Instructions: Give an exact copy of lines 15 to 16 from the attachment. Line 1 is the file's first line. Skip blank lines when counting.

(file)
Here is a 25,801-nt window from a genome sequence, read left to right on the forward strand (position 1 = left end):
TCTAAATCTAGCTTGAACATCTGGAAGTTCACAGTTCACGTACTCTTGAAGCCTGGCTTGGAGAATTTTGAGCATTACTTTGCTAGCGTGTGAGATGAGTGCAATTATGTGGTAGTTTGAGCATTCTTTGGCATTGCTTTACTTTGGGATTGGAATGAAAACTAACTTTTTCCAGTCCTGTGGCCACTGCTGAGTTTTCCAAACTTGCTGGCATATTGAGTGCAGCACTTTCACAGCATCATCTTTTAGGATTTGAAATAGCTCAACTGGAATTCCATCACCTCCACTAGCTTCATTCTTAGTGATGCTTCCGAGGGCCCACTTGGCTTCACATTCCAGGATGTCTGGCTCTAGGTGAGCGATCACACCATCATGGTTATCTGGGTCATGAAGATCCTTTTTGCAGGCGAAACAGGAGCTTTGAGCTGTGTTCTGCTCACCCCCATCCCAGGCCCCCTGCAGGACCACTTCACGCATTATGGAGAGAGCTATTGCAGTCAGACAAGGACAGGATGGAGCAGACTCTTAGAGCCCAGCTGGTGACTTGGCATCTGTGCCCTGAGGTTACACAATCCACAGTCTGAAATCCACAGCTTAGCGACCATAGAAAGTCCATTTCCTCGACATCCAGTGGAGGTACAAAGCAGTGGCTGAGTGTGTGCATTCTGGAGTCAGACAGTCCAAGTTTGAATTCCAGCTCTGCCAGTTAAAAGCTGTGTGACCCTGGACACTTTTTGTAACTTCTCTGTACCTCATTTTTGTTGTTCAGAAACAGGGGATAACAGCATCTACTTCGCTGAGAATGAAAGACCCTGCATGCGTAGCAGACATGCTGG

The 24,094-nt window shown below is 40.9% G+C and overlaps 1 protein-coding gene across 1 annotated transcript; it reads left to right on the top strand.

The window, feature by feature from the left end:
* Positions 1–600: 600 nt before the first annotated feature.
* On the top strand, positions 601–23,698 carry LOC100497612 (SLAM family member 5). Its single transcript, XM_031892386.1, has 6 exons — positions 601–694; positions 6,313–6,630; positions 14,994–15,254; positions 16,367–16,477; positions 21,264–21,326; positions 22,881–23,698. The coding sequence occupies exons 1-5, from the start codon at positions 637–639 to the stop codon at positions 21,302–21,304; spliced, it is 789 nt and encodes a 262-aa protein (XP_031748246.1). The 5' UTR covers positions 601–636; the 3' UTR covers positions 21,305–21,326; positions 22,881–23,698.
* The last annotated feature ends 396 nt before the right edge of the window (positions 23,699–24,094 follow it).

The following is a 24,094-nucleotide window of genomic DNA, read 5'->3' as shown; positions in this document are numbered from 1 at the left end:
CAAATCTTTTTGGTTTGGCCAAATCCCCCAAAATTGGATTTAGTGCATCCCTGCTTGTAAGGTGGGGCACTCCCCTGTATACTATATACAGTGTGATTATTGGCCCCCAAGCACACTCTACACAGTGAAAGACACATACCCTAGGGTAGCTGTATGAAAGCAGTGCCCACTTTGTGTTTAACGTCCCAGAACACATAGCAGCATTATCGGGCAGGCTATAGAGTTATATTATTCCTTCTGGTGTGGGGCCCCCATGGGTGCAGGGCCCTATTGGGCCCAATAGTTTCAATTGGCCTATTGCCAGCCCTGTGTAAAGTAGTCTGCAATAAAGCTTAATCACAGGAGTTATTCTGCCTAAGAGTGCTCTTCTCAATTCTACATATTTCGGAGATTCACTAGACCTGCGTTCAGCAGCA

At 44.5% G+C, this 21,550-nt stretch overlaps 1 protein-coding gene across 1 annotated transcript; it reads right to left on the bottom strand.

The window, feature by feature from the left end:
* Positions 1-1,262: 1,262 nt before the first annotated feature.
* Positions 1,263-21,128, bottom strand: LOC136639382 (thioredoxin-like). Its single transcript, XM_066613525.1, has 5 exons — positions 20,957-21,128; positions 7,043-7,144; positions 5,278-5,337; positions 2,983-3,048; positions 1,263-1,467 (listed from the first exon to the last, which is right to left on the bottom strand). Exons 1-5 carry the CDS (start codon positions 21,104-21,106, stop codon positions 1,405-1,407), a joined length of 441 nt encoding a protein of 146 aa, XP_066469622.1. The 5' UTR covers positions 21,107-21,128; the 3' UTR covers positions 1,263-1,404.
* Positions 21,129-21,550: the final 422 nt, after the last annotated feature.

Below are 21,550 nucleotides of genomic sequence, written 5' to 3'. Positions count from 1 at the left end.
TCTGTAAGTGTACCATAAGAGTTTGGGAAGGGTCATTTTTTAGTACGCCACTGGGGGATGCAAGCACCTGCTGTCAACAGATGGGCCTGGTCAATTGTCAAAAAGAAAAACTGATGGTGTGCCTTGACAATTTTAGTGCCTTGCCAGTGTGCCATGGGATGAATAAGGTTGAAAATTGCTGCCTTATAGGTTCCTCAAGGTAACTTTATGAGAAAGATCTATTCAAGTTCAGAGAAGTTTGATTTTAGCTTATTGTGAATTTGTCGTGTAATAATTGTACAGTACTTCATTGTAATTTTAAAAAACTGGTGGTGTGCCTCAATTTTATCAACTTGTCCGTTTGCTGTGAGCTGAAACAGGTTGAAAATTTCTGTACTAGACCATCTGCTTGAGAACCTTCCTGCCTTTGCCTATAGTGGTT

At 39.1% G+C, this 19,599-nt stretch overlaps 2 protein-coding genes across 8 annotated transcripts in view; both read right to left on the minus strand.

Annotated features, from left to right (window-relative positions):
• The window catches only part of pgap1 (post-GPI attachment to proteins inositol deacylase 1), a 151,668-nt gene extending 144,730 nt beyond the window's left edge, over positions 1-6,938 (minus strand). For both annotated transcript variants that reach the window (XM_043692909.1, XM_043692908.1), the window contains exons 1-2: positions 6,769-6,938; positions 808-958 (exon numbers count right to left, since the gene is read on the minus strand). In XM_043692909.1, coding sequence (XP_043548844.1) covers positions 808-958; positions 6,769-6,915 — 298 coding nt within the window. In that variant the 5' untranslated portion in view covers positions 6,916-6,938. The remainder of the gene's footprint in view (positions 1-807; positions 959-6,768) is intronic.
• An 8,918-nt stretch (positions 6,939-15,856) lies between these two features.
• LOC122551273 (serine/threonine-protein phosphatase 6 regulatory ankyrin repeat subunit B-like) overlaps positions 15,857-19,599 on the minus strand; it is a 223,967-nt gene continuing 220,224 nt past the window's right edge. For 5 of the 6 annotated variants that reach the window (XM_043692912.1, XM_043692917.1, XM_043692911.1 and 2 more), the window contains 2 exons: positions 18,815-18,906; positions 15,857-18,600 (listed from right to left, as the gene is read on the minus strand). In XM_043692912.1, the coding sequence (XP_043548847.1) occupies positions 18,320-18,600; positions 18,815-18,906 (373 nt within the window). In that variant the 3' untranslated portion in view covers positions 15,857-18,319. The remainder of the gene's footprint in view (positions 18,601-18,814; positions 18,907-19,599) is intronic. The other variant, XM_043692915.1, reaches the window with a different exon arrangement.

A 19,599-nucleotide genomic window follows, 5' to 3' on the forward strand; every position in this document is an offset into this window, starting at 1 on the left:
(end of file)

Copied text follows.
Below are 21,550 nucleotides of genomic sequence, written 5' to 3'. Positions count from 1 at the left end.
TCTGTAAGTGTACCATAAGAGTTTGGGAAGGGTCATTTTTTAGTACGCCACTGGGGGATGCAAGCACCTGCTGTCAACAGATGGGCCTGGTCAATTGTCAAAAAGAAAAACTGATGGTGTGCCTTGACAATTTTAGTGCCTTGCCAGTGTGCCATGGGATGAATAAGGTTGAAAATTGCTGCCTTATAGGTTCCTCAAGGTAACTTTATGAGAAAGATCTATTCAAGTTCAGAGAAGTTTGATTTTAGCTTATTGTGAATTTGTCGTGTAATAATTGTACAGTACTTCATTGTAATTTTAAAAAACTGGTGGTGTGCCTCAATTTTATCAACTTGTCCGTTTGCTGTGAGCTGAAACAGGTTGAAAATTTCTGTACTAGACCATCTGCTTGAGAACCTTCCTGCCTTTGCCTATAGTGGTT